And who's Carlsbad? Carlsbad is the head of the American Society of Secret Correspondence in London.

I know that name, because Colonay told me it.

He was drunk.

He was trying to push his jelly up a whore.

Carlsbad will know my name and know my business.

I'm afraid you've used the wrong words.

Get out.

Do you treat sickness of the mind, Doctor?

Just keep walking.

You're mad to have even come here.

We are an angry nation.

Yeah.

I'm counting on it.

Good day.

Post for you, madam.

I intend to begin by reading your father's last will and testament, and then I shall try to reason with his creditors.

Have you decided yet what you will do with Nootka?

Yes, I will use it for trade. With whom?

There are only savages at Nootka. Then I will trade with them.

I hear you bought a ship. I did, then I discovered that it was formerly used for carrying slaves.

I checked the vessel's log and, before it was taken by the Spanish, it was once owned by the Honourable East India Company.

The shackles were all cast in London.

East India don't deal slaves.

No, no, they don't.

But they do run cloth and trade beads to Tangiers with the Scarfe family, and then slaves to Trinidad... from Bunce Island... through Spanish privateers.

For one with such close connections, I am surprised that you don't know.

And what connections are they?

Mr. Thoyt... you have been my father's lawyer for the past 40 years.

And in all that time, you reported every detail of his most intimate business to his enemies at the East India Company.

You are their whore.

The same as almost everyone else in this city, apart from those who are actually labelled a whore.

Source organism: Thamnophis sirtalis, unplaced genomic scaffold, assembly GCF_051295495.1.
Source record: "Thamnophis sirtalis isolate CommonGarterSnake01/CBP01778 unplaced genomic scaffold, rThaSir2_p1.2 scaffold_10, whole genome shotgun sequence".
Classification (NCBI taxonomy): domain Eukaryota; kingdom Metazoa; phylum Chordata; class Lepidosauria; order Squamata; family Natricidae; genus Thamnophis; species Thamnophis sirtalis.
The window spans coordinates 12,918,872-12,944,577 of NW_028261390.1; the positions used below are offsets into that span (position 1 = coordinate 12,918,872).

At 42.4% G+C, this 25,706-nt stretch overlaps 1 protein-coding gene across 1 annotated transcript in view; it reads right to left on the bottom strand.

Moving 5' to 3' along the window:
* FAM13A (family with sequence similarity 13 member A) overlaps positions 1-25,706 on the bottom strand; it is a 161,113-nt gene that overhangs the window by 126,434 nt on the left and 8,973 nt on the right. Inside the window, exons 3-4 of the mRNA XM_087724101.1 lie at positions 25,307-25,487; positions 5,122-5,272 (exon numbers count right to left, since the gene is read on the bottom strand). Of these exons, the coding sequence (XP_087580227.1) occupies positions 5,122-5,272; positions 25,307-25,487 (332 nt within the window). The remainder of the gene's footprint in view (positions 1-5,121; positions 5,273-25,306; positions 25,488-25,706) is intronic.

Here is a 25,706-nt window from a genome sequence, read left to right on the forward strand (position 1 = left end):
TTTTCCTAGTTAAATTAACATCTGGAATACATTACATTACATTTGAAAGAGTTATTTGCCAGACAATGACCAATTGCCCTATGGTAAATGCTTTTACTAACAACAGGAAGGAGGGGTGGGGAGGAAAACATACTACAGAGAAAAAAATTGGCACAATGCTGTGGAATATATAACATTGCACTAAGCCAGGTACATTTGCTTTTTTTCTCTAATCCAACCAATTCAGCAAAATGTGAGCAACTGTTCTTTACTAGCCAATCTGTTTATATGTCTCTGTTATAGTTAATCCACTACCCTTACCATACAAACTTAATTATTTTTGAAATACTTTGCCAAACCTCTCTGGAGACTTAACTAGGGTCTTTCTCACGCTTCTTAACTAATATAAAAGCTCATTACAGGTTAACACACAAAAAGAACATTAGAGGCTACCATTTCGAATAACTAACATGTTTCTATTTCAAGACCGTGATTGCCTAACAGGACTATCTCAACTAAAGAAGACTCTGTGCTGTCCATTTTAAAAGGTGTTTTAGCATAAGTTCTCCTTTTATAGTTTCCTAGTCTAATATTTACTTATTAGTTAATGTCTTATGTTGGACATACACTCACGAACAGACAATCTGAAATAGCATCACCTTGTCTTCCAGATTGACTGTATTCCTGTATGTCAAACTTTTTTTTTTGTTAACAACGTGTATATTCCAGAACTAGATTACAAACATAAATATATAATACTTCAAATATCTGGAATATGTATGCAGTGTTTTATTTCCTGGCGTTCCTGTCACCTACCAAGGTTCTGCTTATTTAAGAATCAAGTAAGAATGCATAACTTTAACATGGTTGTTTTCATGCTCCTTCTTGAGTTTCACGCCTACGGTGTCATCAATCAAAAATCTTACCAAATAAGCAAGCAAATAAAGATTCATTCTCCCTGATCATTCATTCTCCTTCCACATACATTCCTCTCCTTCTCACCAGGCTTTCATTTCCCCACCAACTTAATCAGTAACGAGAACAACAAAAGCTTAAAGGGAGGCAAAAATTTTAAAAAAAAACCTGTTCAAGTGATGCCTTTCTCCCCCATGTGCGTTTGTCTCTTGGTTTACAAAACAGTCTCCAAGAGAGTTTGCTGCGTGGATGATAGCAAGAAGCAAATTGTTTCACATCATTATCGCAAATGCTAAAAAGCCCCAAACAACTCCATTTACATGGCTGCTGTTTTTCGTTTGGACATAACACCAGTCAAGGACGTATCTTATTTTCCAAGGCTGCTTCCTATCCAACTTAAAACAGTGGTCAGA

Come on, James.

When you left London, the East India was a trading company.

Now it is God Almighty.

The Prince Regent fears it.

No government in the world dares to stand up to it.

It owns the land, the ocean, the f*cking sky above our heads.

It has more men and weapons and ships than all the Christian nations combined.

You think all who submit are evil.

No.

We are submitting to the way the world has become.

All the good men in London... who fight them are washed up at Tilbury.

They could hold a congress.

Or perhaps they could simply board a ship and sail to Boston, where the Company dare not go.

So... you'll add treason to the list?

The King and Company after your head.

It's all rabble... pitch makers, carpenters.

Your father didn't pay any bills for four years.

They feel deeply aggrieved and talk of seizures.

I'm not being at all fanciful when I ask if you are armed.

I am armed.

There he is! Shame on you!

Let the man through!

Where's the money, Delaney?!

Gentleman! You are all here, subsequent to a written notice of Horace Delaney's death.

I'll deal first... with the beneficiaries and then with the division straight after.

I said straight after!

Shut up! Let them get on with it.

We've waited long enough.

Mr. Delaney died a widower.

He is survived by two children, both present at this division.

Of his daughter, Zilpha Annabel Delaney, now Zilpha Annabel Geary, there is no mention in this last will and testament.

To his son, James Keziah Delaney, is left the only existing assets of the Delaney estate, including the Nootka trading post and landing ground on the Pacific north-west coast of the Americas, in what was formerly Spanish America.

Whatever you have, you will sell...

There must be order for me to continue!

We can leave now. No. We will haunt this nigger to justice!

He's already haunted.

Come.

Be sure of this, Delaney!

That legacy is your death sentence!

Out of my way!

I must have order in order to continue!

I dug new foundations for that old b*st*rd... and I never got a penny.

The son does not inherit the debts of the father.

James Delaney has declared a new trading company in his own name.

And my father's debts amounted to a sum total of £215 and 17 shillings.

Behold, £215 and 17 shillings.

Mr. Thoyt will pay each one of you exactly what you are due, but you will form an orderly line.

You will form an orderly line.

Orderly!

I didn't expect that. He's a better man than his father.

Hurry up!

At least he's sorting his father's debts.

What I'm owed isn't in that pile of coins... since I'm not listed on the final division notice.

You see? The old skinflint didn't even pay for his whores!

And what exactly is it that my father owed you?

He owed me a lifetime of care.

A lifetime of devotion.

He owed me kisses and love.

He owed me a home and a fire and perhaps children some day.